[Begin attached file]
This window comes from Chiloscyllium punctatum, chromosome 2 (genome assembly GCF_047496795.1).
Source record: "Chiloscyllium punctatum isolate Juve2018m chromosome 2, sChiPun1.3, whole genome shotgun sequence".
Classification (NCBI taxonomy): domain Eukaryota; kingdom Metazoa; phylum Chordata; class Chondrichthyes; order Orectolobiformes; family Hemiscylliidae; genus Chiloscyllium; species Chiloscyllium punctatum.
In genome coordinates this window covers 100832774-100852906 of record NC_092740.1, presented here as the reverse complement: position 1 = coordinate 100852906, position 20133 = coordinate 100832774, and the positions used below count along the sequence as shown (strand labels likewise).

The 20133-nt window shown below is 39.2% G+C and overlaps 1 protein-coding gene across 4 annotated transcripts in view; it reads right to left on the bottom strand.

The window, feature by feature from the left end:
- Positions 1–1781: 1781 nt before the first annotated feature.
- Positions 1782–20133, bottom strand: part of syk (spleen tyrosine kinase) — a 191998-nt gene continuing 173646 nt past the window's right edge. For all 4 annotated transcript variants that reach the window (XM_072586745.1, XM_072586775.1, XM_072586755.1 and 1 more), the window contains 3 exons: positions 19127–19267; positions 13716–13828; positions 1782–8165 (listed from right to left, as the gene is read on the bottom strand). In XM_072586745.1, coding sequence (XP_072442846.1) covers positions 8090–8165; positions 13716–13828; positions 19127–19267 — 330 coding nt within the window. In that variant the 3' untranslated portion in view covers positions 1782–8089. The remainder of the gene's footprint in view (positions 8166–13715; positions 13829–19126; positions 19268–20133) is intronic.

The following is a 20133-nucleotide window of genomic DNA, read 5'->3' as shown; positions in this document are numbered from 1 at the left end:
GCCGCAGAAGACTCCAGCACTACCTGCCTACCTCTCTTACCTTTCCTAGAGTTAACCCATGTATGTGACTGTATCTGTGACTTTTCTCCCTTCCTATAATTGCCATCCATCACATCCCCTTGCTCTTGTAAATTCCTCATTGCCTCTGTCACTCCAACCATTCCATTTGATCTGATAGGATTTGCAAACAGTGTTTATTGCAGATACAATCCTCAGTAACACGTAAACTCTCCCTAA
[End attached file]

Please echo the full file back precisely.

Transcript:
This window comes from Chiloscyllium punctatum, chromosome 2 (genome assembly GCF_047496795.1).
Source record: "Chiloscyllium punctatum isolate Juve2018m chromosome 2, sChiPun1.3, whole genome shotgun sequence".
Classification (NCBI taxonomy): domain Eukaryota; kingdom Metazoa; phylum Chordata; class Chondrichthyes; order Orectolobiformes; family Hemiscylliidae; genus Chiloscyllium; species Chiloscyllium punctatum.
In genome coordinates this window covers 100832774-100852906 of record NC_092740.1, presented here as the reverse complement: position 1 = coordinate 100852906, position 20133 = coordinate 100832774, and the positions used below count along the sequence as shown (strand labels likewise).

The 20133-nt window shown below is 39.2% G+C and overlaps 1 protein-coding gene across 4 annotated transcripts in view; it reads right to left on the bottom strand.

The window, feature by feature from the left end:
- Positions 1–1781: 1781 nt before the first annotated feature.
- Positions 1782–20133, bottom strand: part of syk (spleen tyrosine kinase) — a 191998-nt gene continuing 173646 nt past the window's right edge. For all 4 annotated transcript variants that reach the window (XM_072586745.1, XM_072586775.1, XM_072586755.1 and 1 more), the window contains 3 exons: positions 19127–19267; positions 13716–13828; positions 1782–8165 (listed from right to left, as the gene is read on the bottom strand). In XM_072586745.1, coding sequence (XP_072442846.1) covers positions 8090–8165; positions 13716–13828; positions 19127–19267 — 330 coding nt within the window. In that variant the 3' untranslated portion in view covers positions 1782–8089. The remainder of the gene's footprint in view (positions 8166–13715; positions 13829–19126; positions 19268–20133) is intronic.

The following is a 20133-nucleotide window of genomic DNA, read 5'->3' as shown; positions in this document are numbered from 1 at the left end:
GCCGCAGAAGACTCCAGCACTACCTGCCTACCTCTCTTACCTTTCCTAGAGTTAACCCATGTATGTGACTGTATCTGTGACTTTTCTCCCTTCCTATAATTGCCATCCATCACATCCCCTTGCTCTTGTAAATTCCTCATTGCCTCTGTCACTCCAACCATTCCATTTGATCTGATAGGATTTGCAAACAGTGTTTATTGCAGATACAATCCTCAGTAACACGTAAACTCTCCCTAA